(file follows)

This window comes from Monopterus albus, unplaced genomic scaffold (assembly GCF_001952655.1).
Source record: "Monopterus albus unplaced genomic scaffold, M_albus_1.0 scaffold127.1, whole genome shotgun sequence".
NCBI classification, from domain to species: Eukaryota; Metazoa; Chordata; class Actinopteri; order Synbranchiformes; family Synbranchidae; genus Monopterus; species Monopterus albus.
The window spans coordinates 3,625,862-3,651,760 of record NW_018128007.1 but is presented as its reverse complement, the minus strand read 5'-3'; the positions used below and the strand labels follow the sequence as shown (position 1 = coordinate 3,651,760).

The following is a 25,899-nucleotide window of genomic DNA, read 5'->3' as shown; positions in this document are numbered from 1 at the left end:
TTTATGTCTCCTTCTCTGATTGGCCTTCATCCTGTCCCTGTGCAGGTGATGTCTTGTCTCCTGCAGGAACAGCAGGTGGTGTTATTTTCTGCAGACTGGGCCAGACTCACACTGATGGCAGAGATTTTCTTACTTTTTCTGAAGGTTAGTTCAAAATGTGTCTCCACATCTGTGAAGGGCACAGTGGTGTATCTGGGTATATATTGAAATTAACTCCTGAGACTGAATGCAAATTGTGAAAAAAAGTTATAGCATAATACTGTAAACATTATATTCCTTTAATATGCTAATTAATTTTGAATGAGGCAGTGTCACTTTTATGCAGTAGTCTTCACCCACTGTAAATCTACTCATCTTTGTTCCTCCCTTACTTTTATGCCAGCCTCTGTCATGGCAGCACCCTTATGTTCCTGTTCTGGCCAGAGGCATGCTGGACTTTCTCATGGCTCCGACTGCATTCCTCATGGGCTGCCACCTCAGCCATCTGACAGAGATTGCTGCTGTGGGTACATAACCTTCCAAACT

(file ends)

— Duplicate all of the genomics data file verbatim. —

This window comes from Monopterus albus, unplaced genomic scaffold (assembly GCF_001952655.1).
Source record: "Monopterus albus unplaced genomic scaffold, M_albus_1.0 scaffold127.1, whole genome shotgun sequence".
NCBI classification, from domain to species: Eukaryota; Metazoa; Chordata; class Actinopteri; order Synbranchiformes; family Synbranchidae; genus Monopterus; species Monopterus albus.
The window spans coordinates 3,625,862-3,651,760 of record NW_018128007.1 but is presented as its reverse complement, the minus strand read 5'-3'; the positions used below and the strand labels follow the sequence as shown (position 1 = coordinate 3,651,760).

The following is a 25,899-nucleotide window of genomic DNA, read 5'->3' as shown; positions in this document are numbered from 1 at the left end:
TTTATGTCTCCTTCTCTGATTGGCCTTCATCCTGTCCCTGTGCAGGTGATGTCTTGTCTCCTGCAGGAACAGCAGGTGGTGTTATTTTCTGCAGACTGGGCCAGACTCACACTGATGGCAGAGATTTTCTTACTTTTTCTGAAGGTTAGTTCAAAATGTGTCTCCACATCTGTGAAGGGCACAGTGGTGTATCTGGGTATATATTGAAATTAACTCCTGAGACTGAATGCAAATTGTGAAAAAAAGTTATAGCATAATACTGTAAACATTATATTCCTTTAATATGCTAATTAATTTTGAATGAGGCAGTGTCACTTTTATGCAGTAGTCTTCACCCACTGTAAATCTACTCATCTTTGTTCCTCCCTTACTTTTATGCCAGCCTCTGTCATGGCAGCACCCTTATGTTCCTGTTCTGGCCAGAGGCATGCTGGACTTTCTCATGGCTCCGACTGCATTCCTCATGGGCTGCCACCTCAGCCATCTGACAGAGATTGCTGCTGTGGGTACATAACCTTCCAAACT